Chikungunya virus adaptation to Aedes albopictus mosquitoes does not correlate with acquisition of cholesterol dependence or decreased pH threshold for fusion reaction
© Tsetsarkin et al; licensee BioMed Central Ltd. 2011
Received: 15 June 2011
Accepted: 29 July 2011
Published: 29 July 2011
Chikungunya virus (CHIKV) is a mosquito transmitted alphavirus that recently caused several large scale outbreaks/epidemics of arthritic disease in tropics of Africa, Indian Ocean basin and South-East Asia. This re-emergence event was facilitated by genetic adaptation (E1-A226V substitution) of CHIKV to a newly significant mosquito vector for this virus; Aedes albopictus. However, the molecular mechanism explaining the positive effect of the E1-A226V mutation on CHIKV fitness in this vector remains largely unknown. Previously we demonstrated that the E1-A226V substitution is also associated with attenuated CHIKV growth in cells depleted by cholesterol.
In this study, using a panel of CHIKV clones that varies in sensitivity to cholesterol, we investigated the possible relationship between cholesterol dependence and Ae. albopictus infectivity.
We demonstrated that there is no clear mechanistic correlation between these two phenotypes. We also showed that the E1-A226V mutation increases the pH dependence of the CHIKV fusion reaction; however, subsequent genetic analysis failed to support an association between CHIKV dependency on lower pH, and mosquito infectivity phenotypes.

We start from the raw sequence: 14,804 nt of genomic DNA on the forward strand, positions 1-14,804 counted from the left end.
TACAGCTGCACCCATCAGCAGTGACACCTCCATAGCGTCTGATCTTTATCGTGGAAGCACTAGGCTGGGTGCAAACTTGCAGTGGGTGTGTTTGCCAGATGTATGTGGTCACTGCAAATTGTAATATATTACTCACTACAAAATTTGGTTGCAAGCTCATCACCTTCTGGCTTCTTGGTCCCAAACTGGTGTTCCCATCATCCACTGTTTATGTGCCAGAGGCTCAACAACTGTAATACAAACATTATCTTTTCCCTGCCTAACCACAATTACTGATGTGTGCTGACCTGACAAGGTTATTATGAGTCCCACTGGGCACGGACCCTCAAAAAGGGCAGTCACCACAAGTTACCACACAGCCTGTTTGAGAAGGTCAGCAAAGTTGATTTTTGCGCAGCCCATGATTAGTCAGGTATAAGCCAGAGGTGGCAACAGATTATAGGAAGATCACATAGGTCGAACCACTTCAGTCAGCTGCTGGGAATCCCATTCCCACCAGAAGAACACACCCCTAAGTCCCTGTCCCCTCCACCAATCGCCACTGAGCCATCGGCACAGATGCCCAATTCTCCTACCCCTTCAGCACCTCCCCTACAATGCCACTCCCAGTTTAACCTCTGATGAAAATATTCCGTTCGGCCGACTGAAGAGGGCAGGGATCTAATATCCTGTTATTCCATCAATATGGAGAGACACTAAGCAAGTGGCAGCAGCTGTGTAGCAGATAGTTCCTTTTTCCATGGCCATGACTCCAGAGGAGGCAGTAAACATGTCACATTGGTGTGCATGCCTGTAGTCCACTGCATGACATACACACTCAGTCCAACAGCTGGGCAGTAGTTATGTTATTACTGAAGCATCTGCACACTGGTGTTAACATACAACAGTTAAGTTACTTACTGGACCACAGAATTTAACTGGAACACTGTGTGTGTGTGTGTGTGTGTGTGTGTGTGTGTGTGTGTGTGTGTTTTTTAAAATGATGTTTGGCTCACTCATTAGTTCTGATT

the E1-A226V mutation probably acts at different steps of the CHIKV life cycle, affecting multiple functions of the virus.
KeywordsChikungunya virus Aedes albopictus cholesterol pH threshold of fusion
Chikungunya virus (CHIKV), an arthritogenic alphavirus, has received global attention due to the series of recent large-scale outbreaks in different parts of the world including Africa, Indian Ocean Islands, India and countries of South-East Asia [1, 2]. The virus was also introduced with viremic travelers into Europe where it caused, for the first time, autonomously transmitted outbreaks in 2007  and 2010 . The global expansion of CHIKV was at least partially attributed to the viral adaptation to a new mosquito vector Aedes (Ae.) albopictus, which facilitated CHIKV transmission in the regions that lack typical vector Ae. aegypti[5–10]. Phylogenetic studies have identified a specific mutation (E1-A226V) in the E1 glycoprotein of CHIKV strains circulating in the areas where Ae. albopictus serves as primary virus vector [6, 8, 9, 11–13]. Additionally, laboratory studies confirmed that the E1-A226V substitution leads to increased CHIKV infectivity and is associated with more efficient dissemination and transmission by Ae. albopictus[14, 15]. We also demonstrated that midgut epithelial cells of Ae. albopictus appear to be the primary target cells where this mutation has the most profound effect . However, the molecular mechanism underlying the positive effect of E1-A226V on CHIKV infectivity for midgut cells of Ae. albopictus remains largely unknown.